During my time at the Game Developer’s Conference, I joined its Conference Associate family who had successful alumni from DePaul University. We talked a lot about the school which transitioned to a rant on its current situation with recent alumni and how no one getting any jobs. I asked them how they became successful then they mentioned the DGE, a program no student knows about at DePaul University.
During the early years of DePaul University’s Game Development Program, there was a program to promote students called the DGE (DePaul Game Elites, soon becoming DePaul Gaming Experience). This covered months of interviews trying to find the “best of the best” students among the graduate and undergraduates in the university. In June of 2009, a group of DePaul students were formed to create the DePaul Game Elites.
This group was assigned the “simple” task to create an original game in six months to compete in the Independent Games Festival. Advised by industry veterans Alex Seropian, Patrick Curry, Bill Muehl, Joe Linhoff, and Scott Roberts the original team composed of six programmers, six artists, two designers, and one producer.
After six months of conceptualizing, prototyping, and development, DGE #1 finished their game, Devil’s Tuning Fork. This game became a hit and was accepted into IGF at the Game Developers Conference. Being DePaul’s first IGF Student Showcase, it led to every member getting industry jobs upon graduation. The DGE became a yearly program after that. Later during DGE #2, Octodad was created making history within the gaming industry.. With the game being so successful, a term was created called the “Octodad Standard”. In that same year, the founders had to leave DePaul to go back to the gaming industry. With them gone, students and faculty within the University expected games to be better, funnier, and more innovative than Octodad making expectations a problem.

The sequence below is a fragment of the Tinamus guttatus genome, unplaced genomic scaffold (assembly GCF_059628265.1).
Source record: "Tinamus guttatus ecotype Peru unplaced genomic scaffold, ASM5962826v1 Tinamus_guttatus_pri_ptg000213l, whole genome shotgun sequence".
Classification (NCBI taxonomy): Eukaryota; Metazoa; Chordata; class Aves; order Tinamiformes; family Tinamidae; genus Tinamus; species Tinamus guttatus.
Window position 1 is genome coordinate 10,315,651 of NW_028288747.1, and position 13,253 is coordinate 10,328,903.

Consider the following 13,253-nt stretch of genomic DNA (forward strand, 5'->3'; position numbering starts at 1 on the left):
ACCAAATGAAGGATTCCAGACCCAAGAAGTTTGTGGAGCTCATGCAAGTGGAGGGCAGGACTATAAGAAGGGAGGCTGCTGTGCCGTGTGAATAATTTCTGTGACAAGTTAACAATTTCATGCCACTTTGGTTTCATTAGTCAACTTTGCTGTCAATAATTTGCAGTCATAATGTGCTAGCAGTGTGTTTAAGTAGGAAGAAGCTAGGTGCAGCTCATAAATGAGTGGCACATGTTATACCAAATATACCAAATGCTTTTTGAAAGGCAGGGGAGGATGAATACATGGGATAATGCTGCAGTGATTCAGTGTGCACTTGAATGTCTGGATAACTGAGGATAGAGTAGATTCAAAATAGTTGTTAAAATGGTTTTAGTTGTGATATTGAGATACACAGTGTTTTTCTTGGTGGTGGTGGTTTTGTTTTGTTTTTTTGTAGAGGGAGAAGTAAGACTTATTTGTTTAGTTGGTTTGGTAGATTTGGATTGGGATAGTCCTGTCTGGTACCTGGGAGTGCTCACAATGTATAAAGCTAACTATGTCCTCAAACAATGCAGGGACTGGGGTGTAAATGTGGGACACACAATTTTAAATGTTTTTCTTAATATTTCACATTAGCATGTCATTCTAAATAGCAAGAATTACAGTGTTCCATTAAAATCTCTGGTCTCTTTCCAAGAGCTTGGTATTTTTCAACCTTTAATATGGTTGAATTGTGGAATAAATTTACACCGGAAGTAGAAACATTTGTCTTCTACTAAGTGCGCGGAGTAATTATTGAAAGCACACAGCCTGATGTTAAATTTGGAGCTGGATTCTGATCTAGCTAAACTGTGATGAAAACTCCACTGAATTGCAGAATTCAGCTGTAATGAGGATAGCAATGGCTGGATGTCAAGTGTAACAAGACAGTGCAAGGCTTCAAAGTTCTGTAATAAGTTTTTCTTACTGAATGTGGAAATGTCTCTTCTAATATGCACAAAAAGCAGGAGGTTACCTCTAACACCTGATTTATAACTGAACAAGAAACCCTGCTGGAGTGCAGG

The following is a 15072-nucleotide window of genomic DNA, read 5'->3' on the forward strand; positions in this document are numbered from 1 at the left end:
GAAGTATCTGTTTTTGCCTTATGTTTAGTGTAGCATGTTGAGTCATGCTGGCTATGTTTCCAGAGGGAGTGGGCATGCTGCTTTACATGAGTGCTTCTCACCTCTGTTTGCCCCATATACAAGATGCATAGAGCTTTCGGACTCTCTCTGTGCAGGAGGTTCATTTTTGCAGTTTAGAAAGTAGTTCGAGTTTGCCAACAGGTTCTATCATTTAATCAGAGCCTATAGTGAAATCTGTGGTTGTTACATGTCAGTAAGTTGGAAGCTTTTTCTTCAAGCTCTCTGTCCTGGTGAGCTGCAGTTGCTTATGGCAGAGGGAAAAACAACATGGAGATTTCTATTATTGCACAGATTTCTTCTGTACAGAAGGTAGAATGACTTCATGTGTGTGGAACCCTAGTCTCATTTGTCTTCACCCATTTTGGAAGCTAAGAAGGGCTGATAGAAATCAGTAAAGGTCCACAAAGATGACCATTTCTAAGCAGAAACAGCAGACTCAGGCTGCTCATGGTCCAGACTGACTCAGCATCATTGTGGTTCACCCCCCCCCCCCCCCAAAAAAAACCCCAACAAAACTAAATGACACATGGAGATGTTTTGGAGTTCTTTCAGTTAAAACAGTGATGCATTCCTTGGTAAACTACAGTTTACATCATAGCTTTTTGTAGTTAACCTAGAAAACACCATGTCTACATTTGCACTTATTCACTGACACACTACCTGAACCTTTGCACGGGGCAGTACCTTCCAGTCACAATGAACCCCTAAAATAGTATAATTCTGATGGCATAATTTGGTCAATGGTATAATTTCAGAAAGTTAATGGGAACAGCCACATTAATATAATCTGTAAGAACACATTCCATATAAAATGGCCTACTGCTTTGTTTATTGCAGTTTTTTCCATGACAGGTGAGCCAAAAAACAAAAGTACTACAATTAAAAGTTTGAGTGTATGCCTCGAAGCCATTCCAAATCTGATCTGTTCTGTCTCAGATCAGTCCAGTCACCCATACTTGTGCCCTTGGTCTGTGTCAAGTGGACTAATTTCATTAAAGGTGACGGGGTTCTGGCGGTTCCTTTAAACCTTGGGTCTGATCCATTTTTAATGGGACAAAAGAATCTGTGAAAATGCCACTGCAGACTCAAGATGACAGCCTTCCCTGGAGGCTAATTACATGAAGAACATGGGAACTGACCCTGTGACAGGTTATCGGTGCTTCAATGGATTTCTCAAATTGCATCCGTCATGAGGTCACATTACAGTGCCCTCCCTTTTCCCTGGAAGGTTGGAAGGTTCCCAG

During the DGE #3 and DGE #4, the teams had to deal with the Octodad Standard and faculty were getting too hands on with the development process. This left faculty being biased towards DGE students, and spending less time on other students within DePaul’s Game Development program. This soon led to the downfall of the DGE causing a restart of the program with new faculty members and abolishing the school’s former game dev website.
Now why does this matter? DePaul is ranked one of the top schools in Game Design based off the DGE’s success and faculty. When I came to DePaul was when the department was starting fresh with new faculty members and a restructure of the program. Students now don’t know about the DGE history and believe that they can go Indie after graduating, just like Octodad. Its a path I’ve seen countless students say week after week during my last three years at the University, but never being successful. Typically less than 10% of graduating Game Developers from DePaul actually get full time industry jobs.
Back to GDC! Once I learned about the DGE, I thought a lot about it with the DePaul Alumni. I wish this was a thing still and wanted to create a program based off the original structure. A program that can benefit people and hopefully show that we have students with potential. The members of the former DGE and school alumni soon told me to start my own program which leads to the JDE, the Josh Delson Experience.